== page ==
No. 06-1277 Erickson's Flooring & Supply Co, Inc. v. Tembec, Inc. responded: "Manage inventories; pricing, manage pricing, manage promotional pricing. Travel with sales reps to make sure All Tile's customers are comfortable and familiar with the products, make sure the sales people are trained properly in the product." He testified that he has no direct sales responsibilities and does not work on commission. Erickson's, however, points to Gurican's testimony that he called on "a hundred" of Erickson's customers after joining All Tile. In context, however, this testimony does not support Erickson's unjust enrichment claim: Q: When you began working with All Tile, did you call any customers that were former customers of Erickson? A: Did I call on them how? Q: You say you go out with sales reps and things? A: Sure. Q: Did you go to any companies that had formerly been clients of Tembec products handled by Erickson [sic]? A: Sure. Q: What companies are those? A: Numerous. I'm sure many of the companies that Erickson's calls upon. All Tile if you want a list. I'll have to type it out. It will be a thousand different customers. We all call on the same people is the point I'm trying to make. Q: I understand. And I do appreciate you've not gone through a thousand customers since January 05. But how many customers in the Chicago market did you contact that were Erickson's former customers? ... A: A hundred. JA 879. Gurican testified that he does not make sales, and that he only works with current All Tile customers. Whether or not a particular customer was also a former Erickson's customer has no relevance to his visits or calls; he visits current All Tile customers. Erickson's has not presented any evidence that can be reasonably interpreted as showing that Gurican has received a benefit from his knowledge of Erickson's customer base, let alone an inequitable benefit. Therefore, we affirm the district court's grant of summary judgment on this claim as well. - 11 -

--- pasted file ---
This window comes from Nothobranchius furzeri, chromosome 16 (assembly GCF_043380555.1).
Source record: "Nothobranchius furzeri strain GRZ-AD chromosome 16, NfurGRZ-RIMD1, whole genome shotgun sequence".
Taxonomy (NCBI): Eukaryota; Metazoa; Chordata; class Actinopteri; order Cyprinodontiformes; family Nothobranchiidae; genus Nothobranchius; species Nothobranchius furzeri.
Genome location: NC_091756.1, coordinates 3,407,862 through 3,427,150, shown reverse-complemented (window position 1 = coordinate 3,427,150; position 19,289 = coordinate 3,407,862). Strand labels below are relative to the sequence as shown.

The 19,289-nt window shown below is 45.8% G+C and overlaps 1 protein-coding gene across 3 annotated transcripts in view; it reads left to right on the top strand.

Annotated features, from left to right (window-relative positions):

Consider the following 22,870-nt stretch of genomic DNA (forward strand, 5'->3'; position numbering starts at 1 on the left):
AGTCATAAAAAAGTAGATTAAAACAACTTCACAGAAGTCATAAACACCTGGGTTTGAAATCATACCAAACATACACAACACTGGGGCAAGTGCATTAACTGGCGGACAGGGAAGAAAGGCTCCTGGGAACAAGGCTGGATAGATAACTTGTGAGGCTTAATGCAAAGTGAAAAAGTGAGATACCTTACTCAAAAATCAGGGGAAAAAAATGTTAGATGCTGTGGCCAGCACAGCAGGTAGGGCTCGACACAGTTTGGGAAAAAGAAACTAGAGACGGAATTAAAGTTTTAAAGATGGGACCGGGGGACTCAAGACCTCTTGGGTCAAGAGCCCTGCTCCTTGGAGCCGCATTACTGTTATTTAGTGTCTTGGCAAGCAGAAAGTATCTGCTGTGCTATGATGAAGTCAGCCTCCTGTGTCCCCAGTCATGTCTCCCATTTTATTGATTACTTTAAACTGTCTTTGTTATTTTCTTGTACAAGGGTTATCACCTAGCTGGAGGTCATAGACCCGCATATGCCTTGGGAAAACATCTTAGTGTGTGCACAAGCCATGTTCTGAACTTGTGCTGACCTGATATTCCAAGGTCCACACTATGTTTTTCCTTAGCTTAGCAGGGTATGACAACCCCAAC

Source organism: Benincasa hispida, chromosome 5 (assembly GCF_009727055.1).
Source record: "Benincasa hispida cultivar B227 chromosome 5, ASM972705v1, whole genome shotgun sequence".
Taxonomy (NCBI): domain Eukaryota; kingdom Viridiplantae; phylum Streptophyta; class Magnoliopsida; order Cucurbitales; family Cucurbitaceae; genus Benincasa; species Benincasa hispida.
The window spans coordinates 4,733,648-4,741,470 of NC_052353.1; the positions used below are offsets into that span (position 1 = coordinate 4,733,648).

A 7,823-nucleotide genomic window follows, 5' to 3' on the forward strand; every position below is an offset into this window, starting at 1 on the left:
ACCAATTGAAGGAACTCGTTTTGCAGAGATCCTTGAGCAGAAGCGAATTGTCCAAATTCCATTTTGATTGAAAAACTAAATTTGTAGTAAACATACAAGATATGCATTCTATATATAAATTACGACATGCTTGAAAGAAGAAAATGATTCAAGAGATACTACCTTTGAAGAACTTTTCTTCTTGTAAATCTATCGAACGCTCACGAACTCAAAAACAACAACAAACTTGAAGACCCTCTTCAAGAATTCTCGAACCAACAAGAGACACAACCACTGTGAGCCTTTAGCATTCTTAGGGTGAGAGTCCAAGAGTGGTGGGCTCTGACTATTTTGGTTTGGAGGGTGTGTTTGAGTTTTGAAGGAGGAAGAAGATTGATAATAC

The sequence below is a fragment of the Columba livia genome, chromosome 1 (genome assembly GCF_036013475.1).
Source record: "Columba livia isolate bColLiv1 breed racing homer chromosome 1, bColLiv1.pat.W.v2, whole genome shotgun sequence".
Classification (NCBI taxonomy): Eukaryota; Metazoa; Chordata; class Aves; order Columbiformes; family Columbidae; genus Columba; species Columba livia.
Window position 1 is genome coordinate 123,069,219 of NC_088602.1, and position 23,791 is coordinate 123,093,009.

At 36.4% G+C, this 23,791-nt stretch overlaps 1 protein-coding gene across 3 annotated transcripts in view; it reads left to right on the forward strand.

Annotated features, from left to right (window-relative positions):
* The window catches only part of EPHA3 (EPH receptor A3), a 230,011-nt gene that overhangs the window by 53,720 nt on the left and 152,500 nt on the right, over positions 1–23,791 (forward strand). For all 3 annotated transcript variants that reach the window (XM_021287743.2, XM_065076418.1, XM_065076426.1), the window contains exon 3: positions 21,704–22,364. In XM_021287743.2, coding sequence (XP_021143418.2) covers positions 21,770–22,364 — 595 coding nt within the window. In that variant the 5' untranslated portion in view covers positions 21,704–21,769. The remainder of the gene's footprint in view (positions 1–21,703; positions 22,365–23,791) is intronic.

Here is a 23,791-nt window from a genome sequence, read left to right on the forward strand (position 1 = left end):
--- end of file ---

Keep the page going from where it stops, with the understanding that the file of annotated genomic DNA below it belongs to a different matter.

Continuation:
No. 06-1277 Erickson's Flooring & Supply Co, Inc. v. Tembec, Inc. 6. Tortious Interference with Contracts and/or Business Expectancies Under Michigan law, the elements of tortious interference with contract are (1) the existence of a contract, (2) a breach of the contract, and (3) an unjustified instigation of the breach by the defendant. Health Call of Detroit v. Atrium Home & Health Care Services, Inc., 706 N.W.2d 843, 848-49 (Mich. Ct. App. 2005). The elements of tortious interference with a business relationship or expectancy are (1) the existence of a valid business relationship or expectancy that is not necessarily predicated on an enforceable contract, (2) knowledge of the relationship or expectancy on the part of the defendant interfere, (3) an intentional interference by the defendant inducing or causing a breach or termination of the relationship or expectancy, and (4) resulting damage to the party whose relationship or expectancy was disrupted. Id. at 849. As the district court recognized, both claims require that a plaintiff prove either "the intentional doing of a per se wrongful act or the intentional doing of a lawful act with malice and unjustified in law for the purpose of invading plaintiff's contractual rights or business relationship." Feldman v. Green, 360 N.W.2d 881, 886 (Mich. Ct. App. 1984). "Where the defendant's actions were motivated by legitimate business reasons, its actions would not constitute improper motive or interference." Mino v. Clio School District, 661 N.W.2d 586, 597-98 (Mich. Ct. App. 2003). Further, "[t]o establish that a lawful act was done with malice and without justification, the plaintiff must demonstrate, with specificity, affirmative acts by they defendant that corroborate the improper motive of the interference." Id. at 597. Erickson's has never identified specific clients with whom either Tembec or Gurican interfered. Nor has Erickson's presented any evidence of contracts with particular customers or - 12 -